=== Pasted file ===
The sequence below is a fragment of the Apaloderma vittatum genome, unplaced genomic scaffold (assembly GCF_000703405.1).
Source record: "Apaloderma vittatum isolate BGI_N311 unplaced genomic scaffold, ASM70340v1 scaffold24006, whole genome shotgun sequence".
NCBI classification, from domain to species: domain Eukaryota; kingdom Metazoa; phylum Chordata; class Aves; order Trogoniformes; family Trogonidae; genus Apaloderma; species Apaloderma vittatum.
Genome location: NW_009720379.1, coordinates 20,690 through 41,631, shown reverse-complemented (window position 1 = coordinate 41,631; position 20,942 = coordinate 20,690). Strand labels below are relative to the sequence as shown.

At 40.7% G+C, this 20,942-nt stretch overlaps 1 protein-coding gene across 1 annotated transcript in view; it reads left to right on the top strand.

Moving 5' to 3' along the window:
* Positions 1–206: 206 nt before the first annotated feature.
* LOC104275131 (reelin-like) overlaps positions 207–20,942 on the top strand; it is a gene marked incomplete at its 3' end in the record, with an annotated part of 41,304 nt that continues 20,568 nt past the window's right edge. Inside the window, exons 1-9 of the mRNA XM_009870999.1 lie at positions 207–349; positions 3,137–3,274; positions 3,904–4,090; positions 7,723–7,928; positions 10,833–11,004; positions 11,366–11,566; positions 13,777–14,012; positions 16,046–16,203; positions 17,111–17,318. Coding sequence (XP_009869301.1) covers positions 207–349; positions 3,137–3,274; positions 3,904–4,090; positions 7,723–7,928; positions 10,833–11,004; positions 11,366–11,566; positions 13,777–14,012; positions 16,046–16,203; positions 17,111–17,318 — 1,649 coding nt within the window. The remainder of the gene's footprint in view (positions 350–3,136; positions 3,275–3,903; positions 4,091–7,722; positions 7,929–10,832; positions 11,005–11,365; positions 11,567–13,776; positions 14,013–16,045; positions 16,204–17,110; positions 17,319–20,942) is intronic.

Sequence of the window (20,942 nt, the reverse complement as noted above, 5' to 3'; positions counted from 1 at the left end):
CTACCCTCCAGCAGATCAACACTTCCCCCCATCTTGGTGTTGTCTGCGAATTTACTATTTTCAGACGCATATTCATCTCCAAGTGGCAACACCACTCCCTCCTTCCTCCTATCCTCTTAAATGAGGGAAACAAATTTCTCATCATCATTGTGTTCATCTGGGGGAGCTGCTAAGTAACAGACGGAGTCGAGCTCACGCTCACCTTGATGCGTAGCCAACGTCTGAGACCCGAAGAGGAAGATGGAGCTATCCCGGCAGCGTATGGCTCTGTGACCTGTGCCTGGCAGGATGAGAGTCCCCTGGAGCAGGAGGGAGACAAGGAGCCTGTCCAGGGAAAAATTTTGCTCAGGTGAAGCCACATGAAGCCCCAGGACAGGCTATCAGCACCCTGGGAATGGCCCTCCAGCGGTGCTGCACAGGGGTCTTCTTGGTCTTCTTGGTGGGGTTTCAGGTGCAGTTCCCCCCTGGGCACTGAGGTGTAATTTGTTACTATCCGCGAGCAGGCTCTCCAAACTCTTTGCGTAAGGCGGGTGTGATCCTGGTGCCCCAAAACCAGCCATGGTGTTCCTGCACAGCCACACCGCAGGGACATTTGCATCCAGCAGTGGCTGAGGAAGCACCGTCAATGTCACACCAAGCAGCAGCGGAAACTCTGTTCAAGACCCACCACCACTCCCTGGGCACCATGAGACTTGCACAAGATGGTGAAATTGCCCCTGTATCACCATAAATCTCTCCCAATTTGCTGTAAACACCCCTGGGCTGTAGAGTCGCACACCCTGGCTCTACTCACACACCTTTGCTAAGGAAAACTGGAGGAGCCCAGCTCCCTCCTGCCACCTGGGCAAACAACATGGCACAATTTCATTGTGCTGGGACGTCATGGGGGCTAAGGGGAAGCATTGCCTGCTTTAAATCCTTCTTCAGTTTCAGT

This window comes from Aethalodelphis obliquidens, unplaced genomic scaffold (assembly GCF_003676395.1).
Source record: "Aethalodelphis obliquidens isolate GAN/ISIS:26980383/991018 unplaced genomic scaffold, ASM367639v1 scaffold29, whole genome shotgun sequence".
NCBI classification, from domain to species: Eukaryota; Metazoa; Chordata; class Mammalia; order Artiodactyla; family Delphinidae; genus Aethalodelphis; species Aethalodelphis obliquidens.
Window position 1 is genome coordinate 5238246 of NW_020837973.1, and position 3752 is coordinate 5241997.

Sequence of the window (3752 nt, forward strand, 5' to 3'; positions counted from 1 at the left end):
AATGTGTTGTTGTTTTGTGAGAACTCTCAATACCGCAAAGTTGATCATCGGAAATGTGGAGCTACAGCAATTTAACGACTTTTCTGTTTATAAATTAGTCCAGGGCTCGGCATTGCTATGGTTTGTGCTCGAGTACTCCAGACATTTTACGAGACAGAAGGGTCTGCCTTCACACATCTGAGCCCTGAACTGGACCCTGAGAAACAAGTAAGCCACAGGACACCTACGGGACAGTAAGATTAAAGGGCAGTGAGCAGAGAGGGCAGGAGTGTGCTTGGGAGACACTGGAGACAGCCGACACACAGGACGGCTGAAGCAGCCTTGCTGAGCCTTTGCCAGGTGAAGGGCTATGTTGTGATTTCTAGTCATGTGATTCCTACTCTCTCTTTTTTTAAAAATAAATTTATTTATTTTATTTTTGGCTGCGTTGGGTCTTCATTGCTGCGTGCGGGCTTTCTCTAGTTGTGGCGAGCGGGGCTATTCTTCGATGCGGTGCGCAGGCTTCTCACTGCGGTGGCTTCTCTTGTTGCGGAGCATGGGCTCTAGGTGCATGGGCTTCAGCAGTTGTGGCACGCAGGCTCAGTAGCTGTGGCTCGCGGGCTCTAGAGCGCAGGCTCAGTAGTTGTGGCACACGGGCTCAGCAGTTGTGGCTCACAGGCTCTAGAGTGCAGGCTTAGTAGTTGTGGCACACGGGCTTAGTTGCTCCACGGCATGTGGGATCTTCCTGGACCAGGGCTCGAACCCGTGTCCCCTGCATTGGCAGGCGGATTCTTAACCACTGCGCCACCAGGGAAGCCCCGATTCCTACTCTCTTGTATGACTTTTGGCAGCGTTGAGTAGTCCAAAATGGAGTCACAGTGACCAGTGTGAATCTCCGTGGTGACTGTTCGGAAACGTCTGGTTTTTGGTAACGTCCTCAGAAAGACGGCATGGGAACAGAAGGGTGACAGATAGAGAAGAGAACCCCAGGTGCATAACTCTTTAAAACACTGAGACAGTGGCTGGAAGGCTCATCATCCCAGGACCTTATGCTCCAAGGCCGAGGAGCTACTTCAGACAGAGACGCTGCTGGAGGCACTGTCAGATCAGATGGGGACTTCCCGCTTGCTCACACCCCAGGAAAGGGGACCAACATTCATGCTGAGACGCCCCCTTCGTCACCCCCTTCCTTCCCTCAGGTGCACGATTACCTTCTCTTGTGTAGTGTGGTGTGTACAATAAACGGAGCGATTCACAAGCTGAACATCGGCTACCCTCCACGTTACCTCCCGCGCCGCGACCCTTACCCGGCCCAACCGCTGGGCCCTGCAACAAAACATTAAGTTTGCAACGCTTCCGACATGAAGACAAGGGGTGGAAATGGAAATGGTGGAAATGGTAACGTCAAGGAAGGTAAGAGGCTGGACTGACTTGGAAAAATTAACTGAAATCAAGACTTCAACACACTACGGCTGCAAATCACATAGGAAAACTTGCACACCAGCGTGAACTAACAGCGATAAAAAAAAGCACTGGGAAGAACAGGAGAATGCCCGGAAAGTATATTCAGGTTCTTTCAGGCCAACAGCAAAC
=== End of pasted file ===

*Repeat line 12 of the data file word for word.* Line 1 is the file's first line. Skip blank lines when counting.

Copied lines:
Source record: "Aethalodelphis obliquidens isolate GAN/ISIS:26980383/991018 unplaced genomic scaffold, ASM367639v1 scaffold29, whole genome shotgun sequence".